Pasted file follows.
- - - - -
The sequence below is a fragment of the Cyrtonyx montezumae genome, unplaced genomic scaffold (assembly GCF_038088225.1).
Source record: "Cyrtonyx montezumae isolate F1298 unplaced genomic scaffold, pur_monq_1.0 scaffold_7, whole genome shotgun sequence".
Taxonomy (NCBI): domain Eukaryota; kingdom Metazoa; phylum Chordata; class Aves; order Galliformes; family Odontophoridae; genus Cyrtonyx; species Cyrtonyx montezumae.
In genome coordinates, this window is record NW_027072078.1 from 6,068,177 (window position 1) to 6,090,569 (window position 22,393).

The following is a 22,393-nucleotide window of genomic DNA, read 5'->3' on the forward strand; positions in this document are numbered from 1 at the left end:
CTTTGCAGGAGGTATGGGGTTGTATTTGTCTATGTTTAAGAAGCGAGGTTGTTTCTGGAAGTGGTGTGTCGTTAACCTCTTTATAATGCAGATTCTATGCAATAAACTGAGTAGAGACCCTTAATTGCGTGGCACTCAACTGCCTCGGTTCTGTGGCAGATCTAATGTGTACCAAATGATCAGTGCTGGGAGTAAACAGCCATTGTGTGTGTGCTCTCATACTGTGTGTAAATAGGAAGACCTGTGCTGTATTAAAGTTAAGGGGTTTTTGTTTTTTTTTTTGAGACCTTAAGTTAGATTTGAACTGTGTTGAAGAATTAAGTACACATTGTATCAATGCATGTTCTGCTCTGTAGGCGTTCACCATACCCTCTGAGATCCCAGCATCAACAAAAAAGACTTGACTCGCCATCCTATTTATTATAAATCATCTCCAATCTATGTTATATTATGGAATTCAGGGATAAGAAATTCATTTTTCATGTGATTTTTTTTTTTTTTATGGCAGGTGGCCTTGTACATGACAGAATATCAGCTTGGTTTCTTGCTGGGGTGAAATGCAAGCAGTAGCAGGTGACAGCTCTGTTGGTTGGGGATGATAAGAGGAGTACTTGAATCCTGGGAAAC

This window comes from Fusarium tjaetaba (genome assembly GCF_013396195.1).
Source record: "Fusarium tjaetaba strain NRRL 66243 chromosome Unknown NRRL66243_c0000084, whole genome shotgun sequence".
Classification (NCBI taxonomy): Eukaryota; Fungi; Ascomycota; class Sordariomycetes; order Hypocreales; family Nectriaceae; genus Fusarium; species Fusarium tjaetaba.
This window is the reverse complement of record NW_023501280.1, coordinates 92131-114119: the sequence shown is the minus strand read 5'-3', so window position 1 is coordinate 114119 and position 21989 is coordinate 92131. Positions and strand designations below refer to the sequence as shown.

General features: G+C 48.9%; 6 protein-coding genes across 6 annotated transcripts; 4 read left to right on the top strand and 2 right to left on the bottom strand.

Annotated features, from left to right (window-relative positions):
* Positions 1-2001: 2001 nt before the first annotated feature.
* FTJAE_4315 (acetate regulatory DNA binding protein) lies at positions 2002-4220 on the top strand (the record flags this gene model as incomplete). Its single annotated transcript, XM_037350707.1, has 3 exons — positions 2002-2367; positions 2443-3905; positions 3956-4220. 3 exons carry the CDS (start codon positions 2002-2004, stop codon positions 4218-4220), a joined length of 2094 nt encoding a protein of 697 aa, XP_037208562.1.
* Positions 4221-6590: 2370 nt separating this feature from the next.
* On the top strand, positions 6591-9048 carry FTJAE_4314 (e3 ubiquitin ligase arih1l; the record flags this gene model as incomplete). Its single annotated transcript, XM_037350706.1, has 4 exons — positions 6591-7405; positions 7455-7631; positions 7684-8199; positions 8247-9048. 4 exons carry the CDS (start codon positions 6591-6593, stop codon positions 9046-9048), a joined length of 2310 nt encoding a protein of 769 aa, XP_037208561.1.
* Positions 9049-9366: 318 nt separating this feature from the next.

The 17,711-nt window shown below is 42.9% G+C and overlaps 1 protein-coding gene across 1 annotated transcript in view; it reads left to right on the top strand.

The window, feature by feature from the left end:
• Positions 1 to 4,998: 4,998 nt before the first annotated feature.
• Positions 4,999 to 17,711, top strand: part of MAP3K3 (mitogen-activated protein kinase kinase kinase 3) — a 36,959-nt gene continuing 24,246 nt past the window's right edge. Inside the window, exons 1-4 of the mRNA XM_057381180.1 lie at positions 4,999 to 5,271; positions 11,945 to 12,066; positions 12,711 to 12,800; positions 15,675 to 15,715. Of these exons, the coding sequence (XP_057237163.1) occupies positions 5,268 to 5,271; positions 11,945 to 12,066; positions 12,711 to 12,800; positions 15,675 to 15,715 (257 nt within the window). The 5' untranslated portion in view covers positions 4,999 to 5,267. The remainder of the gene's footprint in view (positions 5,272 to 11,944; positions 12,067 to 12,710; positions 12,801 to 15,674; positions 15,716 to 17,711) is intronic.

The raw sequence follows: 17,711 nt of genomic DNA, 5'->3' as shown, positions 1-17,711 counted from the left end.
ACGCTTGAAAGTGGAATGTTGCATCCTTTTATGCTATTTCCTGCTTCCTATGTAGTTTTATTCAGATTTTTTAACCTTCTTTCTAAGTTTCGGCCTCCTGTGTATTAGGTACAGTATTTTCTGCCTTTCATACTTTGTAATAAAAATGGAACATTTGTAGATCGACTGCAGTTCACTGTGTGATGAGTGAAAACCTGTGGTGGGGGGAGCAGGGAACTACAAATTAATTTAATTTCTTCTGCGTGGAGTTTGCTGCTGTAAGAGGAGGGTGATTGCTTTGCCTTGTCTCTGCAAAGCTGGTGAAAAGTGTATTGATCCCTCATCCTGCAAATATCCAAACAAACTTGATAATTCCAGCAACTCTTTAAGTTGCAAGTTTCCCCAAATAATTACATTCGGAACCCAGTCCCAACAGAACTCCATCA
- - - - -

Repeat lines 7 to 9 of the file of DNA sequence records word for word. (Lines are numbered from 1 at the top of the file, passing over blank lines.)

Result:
This window comes from Fusarium tjaetaba (genome assembly GCF_013396195.1).
Source record: "Fusarium tjaetaba strain NRRL 66243 chromosome Unknown NRRL66243_c0000084, whole genome shotgun sequence".
Classification (NCBI taxonomy): Eukaryota; Fungi; Ascomycota; class Sordariomycetes; order Hypocreales; family Nectriaceae; genus Fusarium; species Fusarium tjaetaba.